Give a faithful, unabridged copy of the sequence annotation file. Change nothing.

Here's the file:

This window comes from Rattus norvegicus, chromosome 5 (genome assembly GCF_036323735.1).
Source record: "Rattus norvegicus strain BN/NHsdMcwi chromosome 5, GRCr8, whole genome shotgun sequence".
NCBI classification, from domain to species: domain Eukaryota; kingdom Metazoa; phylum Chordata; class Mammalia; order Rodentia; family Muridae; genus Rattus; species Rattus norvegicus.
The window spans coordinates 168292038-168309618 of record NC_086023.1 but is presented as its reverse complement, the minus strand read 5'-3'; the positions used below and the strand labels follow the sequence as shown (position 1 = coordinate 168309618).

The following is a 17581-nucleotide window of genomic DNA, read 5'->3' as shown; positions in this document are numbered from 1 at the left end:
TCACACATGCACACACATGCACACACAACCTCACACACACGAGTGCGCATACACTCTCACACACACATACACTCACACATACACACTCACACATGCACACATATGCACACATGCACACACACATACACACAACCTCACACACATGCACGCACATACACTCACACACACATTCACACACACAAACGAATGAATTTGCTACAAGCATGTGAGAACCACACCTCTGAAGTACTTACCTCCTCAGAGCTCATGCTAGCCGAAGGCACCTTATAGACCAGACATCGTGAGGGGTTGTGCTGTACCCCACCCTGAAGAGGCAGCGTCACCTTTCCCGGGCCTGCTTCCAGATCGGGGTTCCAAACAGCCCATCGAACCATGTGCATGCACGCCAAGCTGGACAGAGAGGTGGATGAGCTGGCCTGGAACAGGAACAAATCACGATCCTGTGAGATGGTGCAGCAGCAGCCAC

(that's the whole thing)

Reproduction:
This window comes from Rattus norvegicus, chromosome 5 (genome assembly GCF_036323735.1).
Source record: "Rattus norvegicus strain BN/NHsdMcwi chromosome 5, GRCr8, whole genome shotgun sequence".
NCBI classification, from domain to species: domain Eukaryota; kingdom Metazoa; phylum Chordata; class Mammalia; order Rodentia; family Muridae; genus Rattus; species Rattus norvegicus.
The window spans coordinates 168292038-168309618 of record NC_086023.1 but is presented as its reverse complement, the minus strand read 5'-3'; the positions used below and the strand labels follow the sequence as shown (position 1 = coordinate 168309618).

The following is a 17581-nucleotide window of genomic DNA, read 5'->3' as shown; positions in this document are numbered from 1 at the left end:
TCACACATGCACACACATGCACACACAACCTCACACACACGAGTGCGCATACACTCTCACACACACATACACTCACACATACACACTCACACATGCACACATATGCACACATGCACACACACATACACACAACCTCACACACATGCACGCACATACACTCACACACACATTCACACACACAAACGAATGAATTTGCTACAAGCATGTGAGAACCACACCTCTGAAGTACTTACCTCCTCAGAGCTCATGCTAGCCGAAGGCACCTTATAGACCAGACATCGTGAGGGGTTGTGCTGTACCCCACCCTGAAGAGGCAGCGTCACCTTTCCCGGGCCTGCTTCCAGATCGGGGTTCCAAACAGCCCATCGAACCATGTGCATGCACGCCAAGCTGGACAGAGAGGTGGATGAGCTGGCCTGGAACAGGAACAAATCACGATCCTGTGAGATGGTGCAGCAGCAGCCAC